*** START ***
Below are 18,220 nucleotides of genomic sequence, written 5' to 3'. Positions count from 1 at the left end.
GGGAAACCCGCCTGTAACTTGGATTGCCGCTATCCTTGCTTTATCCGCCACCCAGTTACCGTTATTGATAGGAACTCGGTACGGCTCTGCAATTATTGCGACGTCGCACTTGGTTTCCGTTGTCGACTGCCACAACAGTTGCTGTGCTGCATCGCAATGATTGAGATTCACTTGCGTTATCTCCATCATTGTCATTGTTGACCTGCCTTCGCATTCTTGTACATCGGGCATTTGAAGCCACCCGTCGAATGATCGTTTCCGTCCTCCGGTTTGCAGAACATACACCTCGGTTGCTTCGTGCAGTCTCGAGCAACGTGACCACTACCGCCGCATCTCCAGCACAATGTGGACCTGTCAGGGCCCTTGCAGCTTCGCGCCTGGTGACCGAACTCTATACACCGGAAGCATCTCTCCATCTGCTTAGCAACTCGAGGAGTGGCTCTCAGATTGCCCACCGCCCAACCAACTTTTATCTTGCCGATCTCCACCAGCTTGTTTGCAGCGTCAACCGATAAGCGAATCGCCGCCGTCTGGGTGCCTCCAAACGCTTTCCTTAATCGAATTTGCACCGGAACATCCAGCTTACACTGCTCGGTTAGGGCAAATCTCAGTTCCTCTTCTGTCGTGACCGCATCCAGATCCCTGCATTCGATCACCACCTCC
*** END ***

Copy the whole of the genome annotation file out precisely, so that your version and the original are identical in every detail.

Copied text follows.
Below are 18,220 nucleotides of genomic sequence, written 5' to 3'. Positions count from 1 at the left end.
GGGAAACCCGCCTGTAACTTGGATTGCCGCTATCCTTGCTTTATCCGCCACCCAGTTACCGTTATTGATAGGAACTCGGTACGGCTCTGCAATTATTGCGACGTCGCACTTGGTTTCCGTTGTCGACTGCCACAACAGTTGCTGTGCTGCATCGCAATGATTGAGATTCACTTGCGTTATCTCCATCATTGTCATTGTTGACCTGCCTTCGCATTCTTGTACATCGGGCATTTGAAGCCACCCGTCGAATGATCGTTTCCGTCCTCCGGTTTGCAGAACATACACCTCGGTTGCTTCGTGCAGTCTCGAGCAACGTGACCACTACCGCCGCATCTCCAGCACAATGTGGACCTGTCAGGGCCCTTGCAGCTTCGCGCCTGGTGACCGAACTCTATACACCGGAAGCATCTCTCCATCTGCTTAGCAACTCGAGGAGTGGCTCTCAGATTGCCCACCGCCCAACCAACTTTTATCTTGCCGATCTCCACCAGCTTGTTTGCAGCGTCAACCGATAAGCGAATCGCCGCCGTCTGGGTGCCTCCAAACGCTTTCCTTAATCGAATTTGCACCGGAACATCCAGCTTACACTGCTCGGTTAGGGCAAATCTCAGTTCCTCTTCTGTCGTGACCGCATCCAGATCCCTGCATTCGATCACCACCTCC